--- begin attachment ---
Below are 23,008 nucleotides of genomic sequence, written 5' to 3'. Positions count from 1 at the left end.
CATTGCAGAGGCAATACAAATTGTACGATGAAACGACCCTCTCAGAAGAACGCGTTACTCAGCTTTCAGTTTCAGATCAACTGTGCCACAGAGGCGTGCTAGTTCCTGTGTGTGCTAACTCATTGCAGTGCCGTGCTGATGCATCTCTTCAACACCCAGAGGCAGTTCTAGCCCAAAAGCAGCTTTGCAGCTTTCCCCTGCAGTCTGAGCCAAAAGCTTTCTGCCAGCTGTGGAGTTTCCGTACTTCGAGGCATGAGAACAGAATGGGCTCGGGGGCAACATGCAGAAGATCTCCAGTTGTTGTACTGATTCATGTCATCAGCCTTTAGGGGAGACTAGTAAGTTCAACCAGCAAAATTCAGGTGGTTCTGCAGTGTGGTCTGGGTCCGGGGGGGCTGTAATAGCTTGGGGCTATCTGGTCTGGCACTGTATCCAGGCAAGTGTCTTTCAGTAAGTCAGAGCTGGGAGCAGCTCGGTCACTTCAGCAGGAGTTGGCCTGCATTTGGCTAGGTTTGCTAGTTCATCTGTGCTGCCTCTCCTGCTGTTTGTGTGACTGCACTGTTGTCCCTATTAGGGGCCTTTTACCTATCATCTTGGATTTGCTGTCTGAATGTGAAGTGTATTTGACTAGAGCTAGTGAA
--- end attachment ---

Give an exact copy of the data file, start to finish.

Below are 23,008 nucleotides of genomic sequence, written 5' to 3'. Positions count from 1 at the left end.
CATTGCAGAGGCAATACAAATTGTACGATGAAACGACCCTCTCAGAAGAACGCGTTACTCAGCTTTCAGTTTCAGATCAACTGTGCCACAGAGGCGTGCTAGTTCCTGTGTGTGCTAACTCATTGCAGTGCCGTGCTGATGCATCTCTTCAACACCCAGAGGCAGTTCTAGCCCAAAAGCAGCTTTGCAGCTTTCCCCTGCAGTCTGAGCCAAAAGCTTTCTGCCAGCTGTGGAGTTTCCGTACTTCGAGGCATGAGAACAGAATGGGCTCGGGGGCAACATGCAGAAGATCTCCAGTTGTTGTACTGATTCATGTCATCAGCCTTTAGGGGAGACTAGTAAGTTCAACCAGCAAAATTCAGGTGGTTCTGCAGTGTGGTCTGGGTCCGGGGGGGCTGTAATAGCTTGGGGCTATCTGGTCTGGCACTGTATCCAGGCAAGTGTCTTTCAGTAAGTCAGAGCTGGGAGCAGCTCGGTCACTTCAGCAGGAGTTGGCCTGCATTTGGCTAGGTTTGCTAGTTCATCTGTGCTGCCTCTCCTGCTGTTTGTGTGACTGCACTGTTGTCCCTATTAGGGGCCTTTTACCTATCATCTTGGATTTGCTGTCTGAATGTGAAGTGTATTTGACTAGAGCTAGTGAA